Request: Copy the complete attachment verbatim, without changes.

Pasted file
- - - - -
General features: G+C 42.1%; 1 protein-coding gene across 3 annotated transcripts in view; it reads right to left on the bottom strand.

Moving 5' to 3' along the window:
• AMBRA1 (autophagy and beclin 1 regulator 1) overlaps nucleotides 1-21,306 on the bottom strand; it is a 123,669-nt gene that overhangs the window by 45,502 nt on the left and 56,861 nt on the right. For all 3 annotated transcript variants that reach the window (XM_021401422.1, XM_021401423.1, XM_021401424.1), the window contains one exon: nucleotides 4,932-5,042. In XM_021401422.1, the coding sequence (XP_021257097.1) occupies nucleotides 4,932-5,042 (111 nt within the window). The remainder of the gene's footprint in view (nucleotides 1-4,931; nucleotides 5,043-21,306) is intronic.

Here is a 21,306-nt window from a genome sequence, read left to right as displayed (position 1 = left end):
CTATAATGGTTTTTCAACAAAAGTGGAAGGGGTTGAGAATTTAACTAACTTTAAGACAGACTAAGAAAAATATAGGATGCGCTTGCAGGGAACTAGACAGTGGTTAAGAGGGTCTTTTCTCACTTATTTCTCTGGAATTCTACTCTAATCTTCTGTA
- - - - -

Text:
General features: G+C 42.1%; 1 protein-coding gene across 3 annotated transcripts in view; it reads right to left on the bottom strand.

Moving 5' to 3' along the window:
• AMBRA1 (autophagy and beclin 1 regulator 1) overlaps nucleotides 1-21,306 on the bottom strand; it is a 123,669-nt gene that overhangs the window by 45,502 nt on the left and 56,861 nt on the right. For all 3 annotated transcript variants that reach the window (XM_021401422.1, XM_021401423.1, XM_021401424.1), the window contains one exon: nucleotides 4,932-5,042. In XM_021401422.1, the coding sequence (XP_021257097.1) occupies nucleotides 4,932-5,042 (111 nt within the window). The remainder of the gene's footprint in view (nucleotides 1-4,931; nucleotides 5,043-21,306) is intronic.

Here is a 21,306-nt window from a genome sequence, read left to right as displayed (position 1 = left end):
CTATAATGGTTTTTCAACAAAAGTGGAAGGGGTTGAGAATTTAACTAACTTTAAGACAGACTAAGAAAAATATAGGATGCGCTTGCAGGGAACTAGACAGTGGTTAAGAGGGTCTTTTCTCACTTATTTCTCTGGAATTCTACTCTAATCTTCTGTA